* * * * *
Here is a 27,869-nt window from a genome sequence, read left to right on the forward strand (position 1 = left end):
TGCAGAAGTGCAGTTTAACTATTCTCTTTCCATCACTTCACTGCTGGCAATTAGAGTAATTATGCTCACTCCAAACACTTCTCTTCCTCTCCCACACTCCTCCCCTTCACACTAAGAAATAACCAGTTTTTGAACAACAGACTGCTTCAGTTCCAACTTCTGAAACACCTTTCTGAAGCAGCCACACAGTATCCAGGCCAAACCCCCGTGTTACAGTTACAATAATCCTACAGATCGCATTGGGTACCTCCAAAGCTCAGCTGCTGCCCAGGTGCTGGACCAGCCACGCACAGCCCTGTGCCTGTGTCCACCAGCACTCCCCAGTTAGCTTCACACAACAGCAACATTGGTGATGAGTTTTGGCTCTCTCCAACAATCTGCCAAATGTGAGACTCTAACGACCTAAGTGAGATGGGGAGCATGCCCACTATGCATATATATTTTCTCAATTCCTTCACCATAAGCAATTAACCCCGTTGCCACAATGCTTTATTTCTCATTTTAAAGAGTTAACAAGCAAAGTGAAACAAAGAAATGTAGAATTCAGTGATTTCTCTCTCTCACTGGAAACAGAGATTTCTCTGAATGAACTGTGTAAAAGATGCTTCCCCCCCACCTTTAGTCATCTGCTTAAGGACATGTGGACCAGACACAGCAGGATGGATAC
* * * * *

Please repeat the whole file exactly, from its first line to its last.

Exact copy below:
Here is a 27,869-nt window from a genome sequence, read left to right on the forward strand (position 1 = left end):
TGCAGAAGTGCAGTTTAACTATTCTCTTTCCATCACTTCACTGCTGGCAATTAGAGTAATTATGCTCACTCCAAACACTTCTCTTCCTCTCCCACACTCCTCCCCTTCACACTAAGAAATAACCAGTTTTTGAACAACAGACTGCTTCAGTTCCAACTTCTGAAACACCTTTCTGAAGCAGCCACACAGTATCCAGGCCAAACCCCCGTGTTACAGTTACAATAATCCTACAGATCGCATTGGGTACCTCCAAAGCTCAGCTGCTGCCCAGGTGCTGGACCAGCCACGCACAGCCCTGTGCCTGTGTCCACCAGCACTCCCCAGTTAGCTTCACACAACAGCAACATTGGTGATGAGTTTTGGCTCTCTCCAACAATCTGCCAAATGTGAGACTCTAACGACCTAAGTGAGATGGGGAGCATGCCCACTATGCATATATATTTTCTCAATTCCTTCACCATAAGCAATTAACCCCGTTGCCACAATGCTTTATTTCTCATTTTAAAGAGTTAACAAGCAAAGTGAAACAAAGAAATGTAGAATTCAGTGATTTCTCTCTCTCACTGGAAACAGAGATTTCTCTGAATGAACTGTGTAAAAGATGCTTCCCCCCCACCTTTAGTCATCTGCTTAAGGACATGTGGACCAGACACAGCAGGATGGATAC